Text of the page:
Journal of Natural Sciences Research                                                             www.iiste.orgISSN 2224-31...
Journal of Natural Sciences Research                                                            www.iiste.orgISSN 2224-318...
Journal of Natural Sciences Research                                                           www.iiste.orgISSN 2224-3186...
Journal of Natural Sciences Research                                                            www.iiste.orgISSN 2224-318...
Journal of Natural Sciences Research                                                             www.iiste.org  ISSN 2224-...
Journal of Natural Sciences Research                                                                www.iiste.org    ISSN ...
Journal of Natural Sciences Research                                                        www.iiste.orgISSN 2224-3186 (P...
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Input output structure of marginal and small farmers an analysis

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Input output structure of marginal and small farmers an analysis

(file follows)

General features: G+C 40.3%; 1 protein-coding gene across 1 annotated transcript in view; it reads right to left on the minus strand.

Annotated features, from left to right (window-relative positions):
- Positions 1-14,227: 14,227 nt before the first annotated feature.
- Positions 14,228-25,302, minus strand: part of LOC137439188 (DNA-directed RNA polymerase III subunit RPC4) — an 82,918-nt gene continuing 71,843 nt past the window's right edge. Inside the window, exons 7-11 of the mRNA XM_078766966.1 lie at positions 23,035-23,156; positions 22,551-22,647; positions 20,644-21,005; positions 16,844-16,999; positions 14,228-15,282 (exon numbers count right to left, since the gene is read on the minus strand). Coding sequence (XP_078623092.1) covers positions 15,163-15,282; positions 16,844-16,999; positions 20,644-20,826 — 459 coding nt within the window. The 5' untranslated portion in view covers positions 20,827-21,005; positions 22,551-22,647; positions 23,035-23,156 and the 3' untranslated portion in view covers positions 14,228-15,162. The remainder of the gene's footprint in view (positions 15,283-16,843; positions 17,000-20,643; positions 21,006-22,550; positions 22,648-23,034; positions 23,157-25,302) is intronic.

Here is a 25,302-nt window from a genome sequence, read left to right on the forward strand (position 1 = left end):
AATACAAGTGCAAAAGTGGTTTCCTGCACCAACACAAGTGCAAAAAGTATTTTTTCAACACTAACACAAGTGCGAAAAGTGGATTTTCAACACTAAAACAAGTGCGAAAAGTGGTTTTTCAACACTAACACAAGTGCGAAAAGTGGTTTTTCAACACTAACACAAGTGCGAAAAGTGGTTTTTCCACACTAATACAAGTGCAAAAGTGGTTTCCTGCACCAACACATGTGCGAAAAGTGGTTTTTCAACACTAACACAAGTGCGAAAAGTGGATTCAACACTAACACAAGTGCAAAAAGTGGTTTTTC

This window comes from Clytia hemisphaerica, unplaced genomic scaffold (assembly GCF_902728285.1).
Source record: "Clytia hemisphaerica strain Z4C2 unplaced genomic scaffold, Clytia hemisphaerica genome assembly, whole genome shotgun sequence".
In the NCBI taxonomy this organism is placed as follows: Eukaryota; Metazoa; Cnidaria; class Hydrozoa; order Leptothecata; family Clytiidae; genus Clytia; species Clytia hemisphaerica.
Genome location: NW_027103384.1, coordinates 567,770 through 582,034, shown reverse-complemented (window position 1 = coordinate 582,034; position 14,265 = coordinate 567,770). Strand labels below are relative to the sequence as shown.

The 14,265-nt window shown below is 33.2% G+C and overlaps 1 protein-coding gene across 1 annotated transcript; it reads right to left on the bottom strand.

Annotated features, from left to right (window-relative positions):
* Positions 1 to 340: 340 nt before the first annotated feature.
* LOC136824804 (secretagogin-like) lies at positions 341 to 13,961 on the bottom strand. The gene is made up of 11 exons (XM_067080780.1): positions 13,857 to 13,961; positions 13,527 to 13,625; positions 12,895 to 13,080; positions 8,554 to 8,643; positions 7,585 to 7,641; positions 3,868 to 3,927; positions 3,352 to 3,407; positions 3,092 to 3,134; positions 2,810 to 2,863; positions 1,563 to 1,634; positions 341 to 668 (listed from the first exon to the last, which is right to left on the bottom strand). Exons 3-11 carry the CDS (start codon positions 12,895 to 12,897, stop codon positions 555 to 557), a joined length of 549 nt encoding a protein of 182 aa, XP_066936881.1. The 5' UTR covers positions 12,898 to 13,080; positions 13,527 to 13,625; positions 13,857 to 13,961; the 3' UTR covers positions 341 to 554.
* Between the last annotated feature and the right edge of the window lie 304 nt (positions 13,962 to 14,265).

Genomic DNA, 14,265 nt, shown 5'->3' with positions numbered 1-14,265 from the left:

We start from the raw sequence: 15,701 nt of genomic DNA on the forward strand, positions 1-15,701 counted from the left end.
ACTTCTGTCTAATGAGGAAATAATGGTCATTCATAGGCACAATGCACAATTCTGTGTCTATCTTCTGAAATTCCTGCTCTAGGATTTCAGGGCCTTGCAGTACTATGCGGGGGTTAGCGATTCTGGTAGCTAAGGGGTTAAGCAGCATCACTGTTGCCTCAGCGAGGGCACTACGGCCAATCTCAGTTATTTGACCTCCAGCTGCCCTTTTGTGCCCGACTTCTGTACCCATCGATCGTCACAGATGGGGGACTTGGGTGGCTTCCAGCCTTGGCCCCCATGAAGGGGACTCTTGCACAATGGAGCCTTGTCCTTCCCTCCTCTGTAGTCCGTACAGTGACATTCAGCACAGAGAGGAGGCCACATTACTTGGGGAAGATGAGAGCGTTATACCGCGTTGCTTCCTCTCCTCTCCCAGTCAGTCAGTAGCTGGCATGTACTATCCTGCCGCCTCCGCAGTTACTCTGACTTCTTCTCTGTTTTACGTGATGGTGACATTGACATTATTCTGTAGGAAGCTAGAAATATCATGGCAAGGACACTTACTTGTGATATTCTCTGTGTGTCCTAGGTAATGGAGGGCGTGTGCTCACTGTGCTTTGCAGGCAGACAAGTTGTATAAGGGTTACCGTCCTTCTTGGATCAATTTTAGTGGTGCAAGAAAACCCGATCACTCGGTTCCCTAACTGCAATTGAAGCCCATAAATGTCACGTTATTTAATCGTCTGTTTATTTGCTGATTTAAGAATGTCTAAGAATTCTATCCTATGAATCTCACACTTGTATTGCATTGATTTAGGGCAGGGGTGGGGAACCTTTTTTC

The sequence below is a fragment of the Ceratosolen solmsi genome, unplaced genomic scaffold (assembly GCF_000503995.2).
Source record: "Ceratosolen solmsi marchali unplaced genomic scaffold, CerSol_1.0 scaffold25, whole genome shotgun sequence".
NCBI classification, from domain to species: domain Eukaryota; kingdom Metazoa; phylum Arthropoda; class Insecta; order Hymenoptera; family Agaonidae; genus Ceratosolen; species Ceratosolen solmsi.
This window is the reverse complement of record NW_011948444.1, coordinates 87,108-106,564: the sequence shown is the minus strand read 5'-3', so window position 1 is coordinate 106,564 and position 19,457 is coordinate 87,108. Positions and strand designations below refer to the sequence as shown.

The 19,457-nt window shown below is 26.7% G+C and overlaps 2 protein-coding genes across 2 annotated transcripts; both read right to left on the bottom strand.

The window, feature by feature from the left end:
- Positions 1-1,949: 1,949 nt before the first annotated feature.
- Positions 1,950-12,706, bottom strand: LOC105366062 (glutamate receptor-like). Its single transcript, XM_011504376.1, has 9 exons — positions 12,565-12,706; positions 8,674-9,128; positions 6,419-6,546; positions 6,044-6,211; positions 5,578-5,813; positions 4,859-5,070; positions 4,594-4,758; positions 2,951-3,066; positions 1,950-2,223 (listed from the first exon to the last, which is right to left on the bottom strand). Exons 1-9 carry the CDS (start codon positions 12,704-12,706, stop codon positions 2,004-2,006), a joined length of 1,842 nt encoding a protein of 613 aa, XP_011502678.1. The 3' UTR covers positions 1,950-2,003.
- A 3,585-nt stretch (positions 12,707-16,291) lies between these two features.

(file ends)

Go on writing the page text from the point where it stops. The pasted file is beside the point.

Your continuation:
1. 1. Journal of Natural Sciences Research www.iiste.orgISSN 2224-3186 (Paper) ISSN 2225-0921 (Online)Vol.2, No.1, 2012 Input-Output Structure of Marginal and Small Farmers - An Analysis D.Amutha St.Mary’s College (Autonomous), Tuticorin Email: amuthajoe@gmail.comAbstractAgriculture is the mainstay of the Indian economy. Agriculture and allied sectors, contribute nearly 22per cent of Gross Domestic Product (GDP of India). About 65-70 per cent of the population isdependent on agriculture for their livelihood. An attempt had been made to study the characteristics ofsample agricultural farmers, labour utilisation and input and output structure for marginal and smallfarmers cultivating cereals and pulses in Tuticorin District of Tamilnadu. Multistage stratified randomsampling technique has been adopted for the study. Out of 300 sample farmer’s cultivations cereals andpulses, 150 sample farms are under the category of cereals and remaining 150 sample farms comeunder pulses. The data relates to the month of November 2011. It may be concluded from the analysisthat as in the case of cereals, the marginal farmers were efficient in the use of inputs like fertilizers andpesticides and marginal farmers have produced more yields per acre than small farmers and farmergroups of pulses.Key words: agriculture, cereals and pulses, small and marginal farmers, labour utilisation, Z-test.1. IntroductionAgriculture is the mainstay of the Indian economy. Agriculture and allied sectors, contribute nearly 22per cent of Gross Domestic Product (GDP of India). About 65-70 per cent of the population isdependent on agriculture for their livelihood. The agricultural development is a precondition not onlyto provide food and nutrition security for the growing population but also inevitable for overalleconomic development of the state. It is essential, not only to achieve self reliance at state level butalso to get household food security and to bring equity in distribution of income and wealth therebyreducing the poverty and no parity in living standard. The Indian government is keen to transformagriculture into a viable avocation in order to improve the standard of living of the farming community.India is the largest producer and consumer of cereals and pulses in the world accounting for 33 per centof the world area and 22 per cent of world production of cereals and pulses. (Maheswari. R 1996)About 90% of the global pigeonpea, 65% of chickpea and 37% of lentil area falls in India,corresponding to 93%, 68% and 32% of the global production, respectively. (FAOSTAT 2009) Thegrowth rate of area under cereals and pulse crops is just 0.04 per cent during the period 1967-68 to2009; as a result cereals and pulses’ share in the total food grain production has reduced from 17 percent in 1961 to 7 per cent in 2009.Tamil Nadu has done extremely well in irrigated agriculture particularly in paddy, cholam, pulses,cumbu, maize, sugarcane, ragi and groundnut, which are the major crops of the state. All theseachievements were possible only with the importance given by the government of Tamil Nadu toagriculture. Over the recent past decade, the agricultural production in districts of Tamil Nadu hadfaced increased yields in almost all crops, especially in cereals and pulses. The state government hastaken several efforts in order to increase the yield and production in the case of the major crops bymechanization of production by wide utilization of farm machinery in agriculture at subsidized pricesand granted loans investment in agricultural infrastructure, supplying inputs such as fertilizers,pesticides and seed and pricing policy for several main crops, in particular cereal crops. This makesTamil Nadu as one among the leading state that records the huge agricultural productions in cereals andpulses every year. An attempt had been made to study the characteristics of sample agriculturalfarmers, labour utilisation and input and output structure for marginal and small farmers cultivatingcereals and pulses in Tuticorin District of Tamilnadu.1.1 ObjectivesThe Objectives of the present study are: • To collect data on the socio-economic structure of cereals and pulses cultivators in Tuticorin district. • To estimate the distribution of size of operational holding and farming experience of marginal and small farmers. 19